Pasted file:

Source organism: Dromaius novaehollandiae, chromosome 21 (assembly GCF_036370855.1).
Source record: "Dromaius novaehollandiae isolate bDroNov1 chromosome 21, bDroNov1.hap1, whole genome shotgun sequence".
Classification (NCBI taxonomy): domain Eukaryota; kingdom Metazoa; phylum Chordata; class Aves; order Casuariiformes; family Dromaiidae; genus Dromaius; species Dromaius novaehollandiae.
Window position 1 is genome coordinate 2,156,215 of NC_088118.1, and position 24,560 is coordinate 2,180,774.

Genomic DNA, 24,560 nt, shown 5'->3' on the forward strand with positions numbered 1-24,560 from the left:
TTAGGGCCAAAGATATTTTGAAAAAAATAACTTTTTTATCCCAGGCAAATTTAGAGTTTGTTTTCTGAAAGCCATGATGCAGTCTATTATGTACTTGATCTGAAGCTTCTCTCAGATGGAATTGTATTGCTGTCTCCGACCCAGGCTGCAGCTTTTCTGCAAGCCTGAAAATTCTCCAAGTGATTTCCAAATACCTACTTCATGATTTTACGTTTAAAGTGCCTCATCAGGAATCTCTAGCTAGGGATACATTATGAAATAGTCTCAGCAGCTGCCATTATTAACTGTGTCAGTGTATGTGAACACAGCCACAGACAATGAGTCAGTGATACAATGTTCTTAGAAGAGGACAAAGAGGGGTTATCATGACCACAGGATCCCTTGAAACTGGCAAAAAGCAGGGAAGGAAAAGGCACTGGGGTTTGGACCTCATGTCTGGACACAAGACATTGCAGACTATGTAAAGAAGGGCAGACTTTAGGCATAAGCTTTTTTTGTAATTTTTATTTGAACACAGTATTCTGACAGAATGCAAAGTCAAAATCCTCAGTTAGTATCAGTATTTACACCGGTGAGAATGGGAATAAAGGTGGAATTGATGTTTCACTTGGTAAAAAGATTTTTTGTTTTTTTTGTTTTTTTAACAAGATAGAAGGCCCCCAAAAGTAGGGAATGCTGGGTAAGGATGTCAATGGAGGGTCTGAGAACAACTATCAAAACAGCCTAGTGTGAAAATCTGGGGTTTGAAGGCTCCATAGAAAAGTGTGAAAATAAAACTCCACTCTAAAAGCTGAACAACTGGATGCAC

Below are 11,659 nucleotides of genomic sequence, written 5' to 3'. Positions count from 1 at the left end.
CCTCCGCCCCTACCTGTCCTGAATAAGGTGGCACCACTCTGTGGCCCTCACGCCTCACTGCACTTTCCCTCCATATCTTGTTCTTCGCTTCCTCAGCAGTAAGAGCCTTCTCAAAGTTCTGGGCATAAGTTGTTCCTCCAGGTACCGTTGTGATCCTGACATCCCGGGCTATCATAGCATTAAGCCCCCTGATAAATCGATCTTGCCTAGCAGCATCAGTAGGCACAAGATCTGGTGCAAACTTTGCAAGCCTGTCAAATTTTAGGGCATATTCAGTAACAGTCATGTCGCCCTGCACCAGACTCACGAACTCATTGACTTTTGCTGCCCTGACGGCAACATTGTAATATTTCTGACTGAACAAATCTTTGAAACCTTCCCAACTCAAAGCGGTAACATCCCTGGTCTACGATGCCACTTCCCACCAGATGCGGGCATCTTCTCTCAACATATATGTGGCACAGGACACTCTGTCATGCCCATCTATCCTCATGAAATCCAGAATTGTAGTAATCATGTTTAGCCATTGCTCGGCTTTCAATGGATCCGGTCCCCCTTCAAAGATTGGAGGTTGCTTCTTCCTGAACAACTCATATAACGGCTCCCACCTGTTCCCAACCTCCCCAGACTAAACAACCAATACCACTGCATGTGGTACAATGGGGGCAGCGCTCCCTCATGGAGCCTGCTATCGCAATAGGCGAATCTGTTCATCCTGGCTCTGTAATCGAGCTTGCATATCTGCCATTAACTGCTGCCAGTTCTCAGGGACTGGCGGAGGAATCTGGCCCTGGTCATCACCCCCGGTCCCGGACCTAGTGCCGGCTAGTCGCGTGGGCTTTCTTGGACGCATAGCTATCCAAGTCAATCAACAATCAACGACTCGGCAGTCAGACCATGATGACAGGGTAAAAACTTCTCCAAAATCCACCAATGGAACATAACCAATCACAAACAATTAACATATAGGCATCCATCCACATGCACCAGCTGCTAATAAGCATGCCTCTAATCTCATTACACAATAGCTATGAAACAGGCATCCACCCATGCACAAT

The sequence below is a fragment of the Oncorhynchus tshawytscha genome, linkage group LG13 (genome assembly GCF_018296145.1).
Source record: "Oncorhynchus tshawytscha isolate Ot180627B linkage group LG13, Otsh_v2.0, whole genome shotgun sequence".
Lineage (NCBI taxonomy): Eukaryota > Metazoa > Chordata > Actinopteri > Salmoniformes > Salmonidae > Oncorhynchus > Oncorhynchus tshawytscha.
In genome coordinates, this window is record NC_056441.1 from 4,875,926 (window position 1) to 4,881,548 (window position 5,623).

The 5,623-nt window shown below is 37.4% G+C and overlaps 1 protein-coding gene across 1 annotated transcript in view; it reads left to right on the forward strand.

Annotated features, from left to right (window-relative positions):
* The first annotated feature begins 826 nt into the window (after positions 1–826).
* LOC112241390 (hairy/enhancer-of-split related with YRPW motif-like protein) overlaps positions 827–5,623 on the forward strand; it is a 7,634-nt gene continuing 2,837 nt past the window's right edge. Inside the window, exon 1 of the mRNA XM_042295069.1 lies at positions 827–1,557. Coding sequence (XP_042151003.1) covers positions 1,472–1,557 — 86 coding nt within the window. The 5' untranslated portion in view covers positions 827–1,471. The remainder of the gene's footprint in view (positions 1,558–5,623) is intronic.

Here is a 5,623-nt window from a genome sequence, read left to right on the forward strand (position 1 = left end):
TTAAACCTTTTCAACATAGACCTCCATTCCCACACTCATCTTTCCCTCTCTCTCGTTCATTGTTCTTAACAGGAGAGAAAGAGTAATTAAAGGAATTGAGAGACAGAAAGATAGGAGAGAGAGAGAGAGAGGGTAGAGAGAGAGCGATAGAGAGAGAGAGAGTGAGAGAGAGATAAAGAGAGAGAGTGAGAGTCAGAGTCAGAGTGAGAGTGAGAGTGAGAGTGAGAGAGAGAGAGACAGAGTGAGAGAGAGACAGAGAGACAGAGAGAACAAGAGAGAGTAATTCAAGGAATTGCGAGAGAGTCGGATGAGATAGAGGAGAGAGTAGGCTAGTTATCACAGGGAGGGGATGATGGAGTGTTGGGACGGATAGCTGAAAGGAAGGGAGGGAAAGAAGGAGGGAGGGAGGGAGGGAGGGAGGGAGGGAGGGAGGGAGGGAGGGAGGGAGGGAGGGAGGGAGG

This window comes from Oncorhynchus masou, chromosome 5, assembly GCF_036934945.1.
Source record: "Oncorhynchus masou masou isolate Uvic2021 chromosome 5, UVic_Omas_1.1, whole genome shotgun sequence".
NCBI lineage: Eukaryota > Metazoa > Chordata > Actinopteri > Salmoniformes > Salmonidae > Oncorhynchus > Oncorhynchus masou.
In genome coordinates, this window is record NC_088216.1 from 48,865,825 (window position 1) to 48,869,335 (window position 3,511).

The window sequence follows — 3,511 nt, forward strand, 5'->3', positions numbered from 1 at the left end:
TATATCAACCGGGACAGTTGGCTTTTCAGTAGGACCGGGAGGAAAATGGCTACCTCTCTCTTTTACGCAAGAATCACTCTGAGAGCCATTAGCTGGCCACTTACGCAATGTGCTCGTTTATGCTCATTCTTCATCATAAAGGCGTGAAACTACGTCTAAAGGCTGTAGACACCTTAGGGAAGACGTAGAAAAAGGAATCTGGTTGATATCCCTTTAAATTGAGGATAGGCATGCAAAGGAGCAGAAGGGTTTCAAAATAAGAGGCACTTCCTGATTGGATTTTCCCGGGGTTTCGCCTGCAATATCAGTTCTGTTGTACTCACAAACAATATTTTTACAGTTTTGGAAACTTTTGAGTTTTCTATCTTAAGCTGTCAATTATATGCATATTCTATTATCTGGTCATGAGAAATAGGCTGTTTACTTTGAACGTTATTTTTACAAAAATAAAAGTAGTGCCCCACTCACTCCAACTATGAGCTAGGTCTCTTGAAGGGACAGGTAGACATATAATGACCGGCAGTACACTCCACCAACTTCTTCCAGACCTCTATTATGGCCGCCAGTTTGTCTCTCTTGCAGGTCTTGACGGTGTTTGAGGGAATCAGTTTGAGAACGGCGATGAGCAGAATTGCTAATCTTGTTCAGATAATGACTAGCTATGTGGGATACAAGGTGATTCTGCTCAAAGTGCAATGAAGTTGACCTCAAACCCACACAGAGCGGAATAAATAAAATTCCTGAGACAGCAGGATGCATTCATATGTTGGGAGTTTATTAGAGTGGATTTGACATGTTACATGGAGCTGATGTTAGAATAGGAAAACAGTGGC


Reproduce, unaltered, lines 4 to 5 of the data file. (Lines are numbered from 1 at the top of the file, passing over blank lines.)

Window position 1 is genome coordinate 2,156,215 of NC_088118.1, and position 24,560 is coordinate 2,180,774.

Genomic DNA, 24,560 nt, shown 5'->3' on the forward strand with positions numbered 1-24,560 from the left: